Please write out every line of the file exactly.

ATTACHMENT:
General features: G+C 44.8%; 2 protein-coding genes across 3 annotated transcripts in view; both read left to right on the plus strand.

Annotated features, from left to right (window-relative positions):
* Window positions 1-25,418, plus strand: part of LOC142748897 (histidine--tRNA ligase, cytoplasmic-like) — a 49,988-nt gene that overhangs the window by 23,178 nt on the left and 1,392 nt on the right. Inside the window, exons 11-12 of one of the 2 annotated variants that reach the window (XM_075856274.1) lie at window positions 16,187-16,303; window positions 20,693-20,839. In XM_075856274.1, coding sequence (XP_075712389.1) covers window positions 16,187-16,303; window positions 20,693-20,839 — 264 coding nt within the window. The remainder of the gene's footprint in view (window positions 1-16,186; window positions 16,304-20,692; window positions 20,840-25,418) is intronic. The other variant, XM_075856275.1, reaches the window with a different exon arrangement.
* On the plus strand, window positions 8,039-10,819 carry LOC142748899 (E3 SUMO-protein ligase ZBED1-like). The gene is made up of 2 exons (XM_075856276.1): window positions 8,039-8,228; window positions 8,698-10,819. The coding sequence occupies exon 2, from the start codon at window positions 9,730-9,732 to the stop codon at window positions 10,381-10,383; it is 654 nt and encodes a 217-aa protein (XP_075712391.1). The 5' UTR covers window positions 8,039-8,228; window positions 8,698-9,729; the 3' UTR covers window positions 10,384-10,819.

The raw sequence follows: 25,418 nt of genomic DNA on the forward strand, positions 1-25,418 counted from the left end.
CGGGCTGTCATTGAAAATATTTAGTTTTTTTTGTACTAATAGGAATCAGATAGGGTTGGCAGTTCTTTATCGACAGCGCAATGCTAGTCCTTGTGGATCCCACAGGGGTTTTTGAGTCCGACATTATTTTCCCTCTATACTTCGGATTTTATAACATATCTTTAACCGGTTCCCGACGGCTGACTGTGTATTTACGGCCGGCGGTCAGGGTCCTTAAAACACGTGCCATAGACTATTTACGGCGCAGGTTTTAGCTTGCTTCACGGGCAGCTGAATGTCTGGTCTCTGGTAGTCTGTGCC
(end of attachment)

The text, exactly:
General features: G+C 44.8%; 2 protein-coding genes across 3 annotated transcripts in view; both read left to right on the plus strand.

Annotated features, from left to right (window-relative positions):
* Window positions 1-25,418, plus strand: part of LOC142748897 (histidine--tRNA ligase, cytoplasmic-like) — a 49,988-nt gene that overhangs the window by 23,178 nt on the left and 1,392 nt on the right. Inside the window, exons 11-12 of one of the 2 annotated variants that reach the window (XM_075856274.1) lie at window positions 16,187-16,303; window positions 20,693-20,839. In XM_075856274.1, coding sequence (XP_075712389.1) covers window positions 16,187-16,303; window positions 20,693-20,839 — 264 coding nt within the window. The remainder of the gene's footprint in view (window positions 1-16,186; window positions 16,304-20,692; window positions 20,840-25,418) is intronic. The other variant, XM_075856275.1, reaches the window with a different exon arrangement.
* On the plus strand, window positions 8,039-10,819 carry LOC142748899 (E3 SUMO-protein ligase ZBED1-like). The gene is made up of 2 exons (XM_075856276.1): window positions 8,039-8,228; window positions 8,698-10,819. The coding sequence occupies exon 2, from the start codon at window positions 9,730-9,732 to the stop codon at window positions 10,381-10,383; it is 654 nt and encodes a 217-aa protein (XP_075712391.1). The 5' UTR covers window positions 8,039-8,228; window positions 8,698-9,729; the 3' UTR covers window positions 10,384-10,819.

The raw sequence follows: 25,418 nt of genomic DNA on the forward strand, positions 1-25,418 counted from the left end.
CGGGCTGTCATTGAAAATATTTAGTTTTTTTTGTACTAATAGGAATCAGATAGGGTTGGCAGTTCTTTATCGACAGCGCAATGCTAGTCCTTGTGGATCCCACAGGGGTTTTTGAGTCCGACATTATTTTCCCTCTATACTTCGGATTTTATAACATATCTTTAACCGGTTCCCGACGGCTGACTGTGTATTTACGGCCGGCGGTCAGGGTCCTTAAAACACGTGCCATAGACTATTTACGGCGCAGGTTTTAGCTTGCTTCACGGGCAGCTGAATGTCTGGTCTCTGGTAGTCTGTGCC